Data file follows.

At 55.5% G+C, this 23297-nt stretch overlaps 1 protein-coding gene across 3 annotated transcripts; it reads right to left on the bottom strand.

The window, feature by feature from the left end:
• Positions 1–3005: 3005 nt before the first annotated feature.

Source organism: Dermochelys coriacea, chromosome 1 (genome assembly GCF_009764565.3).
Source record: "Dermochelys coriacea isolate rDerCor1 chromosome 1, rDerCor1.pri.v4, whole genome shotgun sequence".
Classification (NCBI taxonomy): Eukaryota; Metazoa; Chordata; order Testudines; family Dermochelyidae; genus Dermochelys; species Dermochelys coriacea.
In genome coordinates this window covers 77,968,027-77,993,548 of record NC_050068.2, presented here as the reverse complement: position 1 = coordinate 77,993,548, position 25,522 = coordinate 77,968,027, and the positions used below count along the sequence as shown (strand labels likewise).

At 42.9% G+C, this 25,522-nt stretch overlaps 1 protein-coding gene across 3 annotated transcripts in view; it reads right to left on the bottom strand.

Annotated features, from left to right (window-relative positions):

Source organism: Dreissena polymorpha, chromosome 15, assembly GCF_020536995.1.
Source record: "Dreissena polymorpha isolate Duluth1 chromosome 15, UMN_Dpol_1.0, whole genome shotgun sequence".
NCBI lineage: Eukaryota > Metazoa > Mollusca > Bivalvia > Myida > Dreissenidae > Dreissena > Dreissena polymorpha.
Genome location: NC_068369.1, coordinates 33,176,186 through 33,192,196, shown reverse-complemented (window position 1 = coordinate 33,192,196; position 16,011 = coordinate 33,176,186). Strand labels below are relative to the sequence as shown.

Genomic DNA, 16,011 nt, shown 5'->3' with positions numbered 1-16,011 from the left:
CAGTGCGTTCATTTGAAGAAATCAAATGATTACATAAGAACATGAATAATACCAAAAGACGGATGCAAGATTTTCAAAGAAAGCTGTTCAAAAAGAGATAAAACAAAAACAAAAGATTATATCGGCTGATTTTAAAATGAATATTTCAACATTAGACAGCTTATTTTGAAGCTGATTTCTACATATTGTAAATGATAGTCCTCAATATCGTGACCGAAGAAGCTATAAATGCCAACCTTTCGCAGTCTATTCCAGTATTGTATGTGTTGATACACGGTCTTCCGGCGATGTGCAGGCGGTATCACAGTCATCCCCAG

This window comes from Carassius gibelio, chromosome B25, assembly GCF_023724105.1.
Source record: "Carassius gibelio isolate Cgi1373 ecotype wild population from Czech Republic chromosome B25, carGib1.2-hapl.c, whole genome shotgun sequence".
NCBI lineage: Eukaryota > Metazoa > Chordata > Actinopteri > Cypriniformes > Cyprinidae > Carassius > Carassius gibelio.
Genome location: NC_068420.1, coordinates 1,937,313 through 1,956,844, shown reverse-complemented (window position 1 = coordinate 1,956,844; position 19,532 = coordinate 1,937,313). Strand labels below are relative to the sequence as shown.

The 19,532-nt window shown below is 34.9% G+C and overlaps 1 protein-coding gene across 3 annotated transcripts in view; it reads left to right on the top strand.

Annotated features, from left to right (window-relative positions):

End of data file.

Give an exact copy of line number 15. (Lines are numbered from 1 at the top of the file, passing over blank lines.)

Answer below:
CAGTGCGTTCATTTGAAGAAATCAAATGATTACATAAGAACATGAATAATACCAAAAGACGGATGCAAGATTTTCAAAGAAAGCTGTTCAAAAAGAGATAAAACAAAAACAAAAGATTATATCGGCTGATTTTAAAATGAATATTTCAACATTAGACAGCTTATTTTGAAGCTGATTTCTACATATTGTAAATGATAGTCCTCAATATCGTGACCGAAGAAGCTATAAATGCCAACCTTTCGCAGTCTATTCCAGTATTGTATGTGTTGATACACGGTCTTCCGGCGATGTGCAGGCGGTATCACAGTCATCCCCAG